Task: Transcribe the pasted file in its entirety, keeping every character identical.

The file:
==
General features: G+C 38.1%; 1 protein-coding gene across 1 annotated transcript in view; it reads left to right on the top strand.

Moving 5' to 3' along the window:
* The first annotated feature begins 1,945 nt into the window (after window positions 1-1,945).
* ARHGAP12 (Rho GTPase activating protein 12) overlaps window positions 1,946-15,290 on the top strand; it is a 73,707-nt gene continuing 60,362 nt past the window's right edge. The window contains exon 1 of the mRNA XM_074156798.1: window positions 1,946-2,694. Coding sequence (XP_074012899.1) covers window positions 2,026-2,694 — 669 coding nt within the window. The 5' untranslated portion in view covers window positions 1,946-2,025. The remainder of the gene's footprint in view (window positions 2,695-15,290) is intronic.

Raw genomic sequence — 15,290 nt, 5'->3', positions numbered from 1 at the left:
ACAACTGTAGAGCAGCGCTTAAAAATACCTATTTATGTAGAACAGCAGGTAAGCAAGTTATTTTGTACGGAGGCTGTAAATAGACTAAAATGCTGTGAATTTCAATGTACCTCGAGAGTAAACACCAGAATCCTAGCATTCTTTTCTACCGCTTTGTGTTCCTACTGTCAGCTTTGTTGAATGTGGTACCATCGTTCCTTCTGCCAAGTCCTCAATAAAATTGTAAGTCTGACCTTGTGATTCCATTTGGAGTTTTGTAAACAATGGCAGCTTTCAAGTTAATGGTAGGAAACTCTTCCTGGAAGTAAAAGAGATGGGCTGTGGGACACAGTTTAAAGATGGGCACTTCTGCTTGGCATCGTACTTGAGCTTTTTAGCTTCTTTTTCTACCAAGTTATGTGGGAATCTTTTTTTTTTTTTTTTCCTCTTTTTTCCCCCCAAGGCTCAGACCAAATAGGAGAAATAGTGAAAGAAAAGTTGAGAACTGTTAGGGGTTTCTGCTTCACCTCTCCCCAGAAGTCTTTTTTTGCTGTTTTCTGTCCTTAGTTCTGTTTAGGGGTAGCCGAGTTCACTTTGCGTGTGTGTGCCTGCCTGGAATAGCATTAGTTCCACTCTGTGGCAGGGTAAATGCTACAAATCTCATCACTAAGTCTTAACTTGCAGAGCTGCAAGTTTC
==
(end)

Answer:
General features: G+C 38.1%; 1 protein-coding gene across 1 annotated transcript in view; it reads left to right on the top strand.

Moving 5' to 3' along the window:
* The first annotated feature begins 1,945 nt into the window (after window positions 1-1,945).
* ARHGAP12 (Rho GTPase activating protein 12) overlaps window positions 1,946-15,290 on the top strand; it is a 73,707-nt gene continuing 60,362 nt past the window's right edge. The window contains exon 1 of the mRNA XM_074156798.1: window positions 1,946-2,694. Coding sequence (XP_074012899.1) covers window positions 2,026-2,694 — 669 coding nt within the window. The 5' untranslated portion in view covers window positions 1,946-2,025. The remainder of the gene's footprint in view (window positions 2,695-15,290) is intronic.

Raw genomic sequence — 15,290 nt, 5'->3', positions numbered from 1 at the left:
ACAACTGTAGAGCAGCGCTTAAAAATACCTATTTATGTAGAACAGCAGGTAAGCAAGTTATTTTGTACGGAGGCTGTAAATAGACTAAAATGCTGTGAATTTCAATGTACCTCGAGAGTAAACACCAGAATCCTAGCATTCTTTTCTACCGCTTTGTGTTCCTACTGTCAGCTTTGTTGAATGTGGTACCATCGTTCCTTCTGCCAAGTCCTCAATAAAATTGTAAGTCTGACCTTGTGATTCCATTTGGAGTTTTGTAAACAATGGCAGCTTTCAAGTTAATGGTAGGAAACTCTTCCTGGAAGTAAAAGAGATGGGCTGTGGGACACAGTTTAAAGATGGGCACTTCTGCTTGGCATCGTACTTGAGCTTTTTAGCTTCTTTTTCTACCAAGTTATGTGGGAATCTTTTTTTTTTTTTTTTCCTCTTTTTTCCCCCCAAGGCTCAGACCAAATAGGAGAAATAGTGAAAGAAAAGTTGAGAACTGTTAGGGGTTTCTGCTTCACCTCTCCCCAGAAGTCTTTTTTTGCTGTTTTCTGTCCTTAGTTCTGTTTAGGGGTAGCCGAGTTCACTTTGCGTGTGTGTGCCTGCCTGGAATAGCATTAGTTCCACTCTGTGGCAGGGTAAATGCTACAAATCTCATCACTAAGTCTTAACTTGCAGAGCTGCAAGTTTC